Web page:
Wednesday, April 4, 2012

Finding Family Faces

One of the most exciting - and most frustrating - parts of beginning a genealogical journey is delving into boxes full of old family photos. Sometimes you get incredibly lucky and discover that some wonderful ancestor with incredible foresight thought to label some of them with names and/or years and/or places. This has proven a rarity in our family, but when it does happen, it makes us prodigiously happy.  :-)

When we were in middle school, we discovered three old photo albums stashed away in a drawer at our grandfather's house. He gave them to us and we took them home and looked through them, but at that time never asked him to tell us more about who was in them. Oh, how we wish we had! About a month ago, we dug them out of our parents' basement and looked through them again for the first time since we got them. We were thrilled to see that two of the three were labeled, and though it took some work deciphering the handwriting, we were able to figure out what some of the names and labels said. Unfortunately, much of the time that we could read the names, we had no clue who the person was or how or even if they were actually related to us.

As our research into our family history has progressed, we've gradually begun to match personal histories with all those individual names in the albums, and identify their relationships to the other people in the pictures, and to ourselves. It's so exciting when a name we're seen only on the back of an old photo suddenly pops up on another branch of our family tree. That was the case with these two little boys, Francis and Jack.

F and J 1923
Francis and Jack, 1923.

One of the albums we have is from our great-aunt M and though it only contains about a dozen pictures, it has proven one of the most useful family-deciphering tools we've yet come across. Fortunately for us. she labeled almost all of the pictures with a date, names, and even in some cases the place where each photo was taken. From this, we were able to learn that the photo album was put together when she was about 16 or 17, in 1923. Francis and Jack are part of this album, but all we had to go on for identification purposes were their names and the date. We didn't know if they were family friends, neighbors, or relatives.  As we've learned more about our great-aunt's mother (our great-grandmother) and her family, we discovered that Francis and Jack were M's cousins, the two sons of M's Aunt C (our great-grandmother's sister). Much to our delight, this solved another mystery from this same album. A couple pages after Francis and Jack is this photo, labeled simply "Aunt C" (to clarify, the photo includes her full first name, but we're omitting it here for privacy).

C 1923
"Aunt C" in 1923.

When we first saw it, we have no idea who "Aunt C" could be or which branch of the family she came from. Now, not only do we know who Francis and Jack are, but we also know what their mother looked like. It's the little victories like these that make genealogy so addicting a treasure hunt!

Great-aunt M also labeled herself in group photos, often along with the first initial and last names of the friends that appear with her. In several photos like this one, we can see what M looked like around age 16, and we also know who she was close to. Using the traces of information M left behind for us, we've been able to find a couple of her friends with their families on census records and thus have learned a little about the non-familial relationships that also helped shape our family's past.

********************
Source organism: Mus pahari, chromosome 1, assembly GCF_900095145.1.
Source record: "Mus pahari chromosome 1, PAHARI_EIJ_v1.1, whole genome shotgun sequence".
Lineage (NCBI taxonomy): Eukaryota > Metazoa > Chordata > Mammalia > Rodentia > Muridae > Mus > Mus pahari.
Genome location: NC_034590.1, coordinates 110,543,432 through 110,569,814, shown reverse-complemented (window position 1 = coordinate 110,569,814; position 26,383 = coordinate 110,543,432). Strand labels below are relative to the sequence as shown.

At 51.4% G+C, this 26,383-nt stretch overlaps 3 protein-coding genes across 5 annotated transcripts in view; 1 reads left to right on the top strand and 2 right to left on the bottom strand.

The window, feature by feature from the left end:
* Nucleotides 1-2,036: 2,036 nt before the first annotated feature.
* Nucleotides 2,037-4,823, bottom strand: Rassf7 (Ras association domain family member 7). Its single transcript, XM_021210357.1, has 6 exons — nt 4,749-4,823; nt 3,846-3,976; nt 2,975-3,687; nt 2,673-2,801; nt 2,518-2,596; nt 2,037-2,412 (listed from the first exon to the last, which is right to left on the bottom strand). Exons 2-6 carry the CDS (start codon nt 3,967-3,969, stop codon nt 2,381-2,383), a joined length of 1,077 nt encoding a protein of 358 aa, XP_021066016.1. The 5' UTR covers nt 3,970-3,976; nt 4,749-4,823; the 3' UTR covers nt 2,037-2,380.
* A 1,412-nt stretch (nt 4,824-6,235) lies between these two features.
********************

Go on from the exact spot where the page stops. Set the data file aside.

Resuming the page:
M and friends 1923
Great-aunt M (far right) with her friends in 1923.

Now if only every ancestor had the diligence and foresight to label like Great-aunt M...


Heidi said...

We have dozens of old tintypes, daguerreotypes, and photographs of my dad's side of the family that haven't been labeled. We can do some decent guesswork based on clothing, where the picture was taken, etc., but it's so very difficult. I wish you good luck in your search!

Julia said...

Same here. I got a huge box filled with unlabeled photos... Like Heidi, I manage to roughly date them based on clothing or surroundings (most of them are probably 1870s to 1920s), but the names are all lost. That's sad... .
I wish we could get to know our ancestors as persons, not just names on a family tree. My great-grandmother died long before I was born, but we have pictures and I'm so happy that she had kept an album with beautifully illustrated postcards she obviously received when she was a young woman (around 1915). They don't tell much, though, but I get a glimpse of what kind of person she was by what her friends and relatives wrote to her.
I wish people back then had kept more records or diaries to pass on their lives and stories to future generations...

Rebecca said...

Wow, I wish we had some pictures as old as the ones you two have! Our oldest images are from the 1920s. But either way, we find ourselves saying the exact same thing as you, Una - we're constantly wishing we could know more about the everyday lives of our ancestors, like what they ate for breakfast, what their favorite dress was like, what they did for fun, etc. It's all those little things that make and truly individualize a person that we just can never know, and that's so frustrating! It's sad, in the end, how little it's really possible to actually *know* your own ancestors. We keep fantasizing about finding old letters and diaries, too, but of course, no such luck...yet! ;-)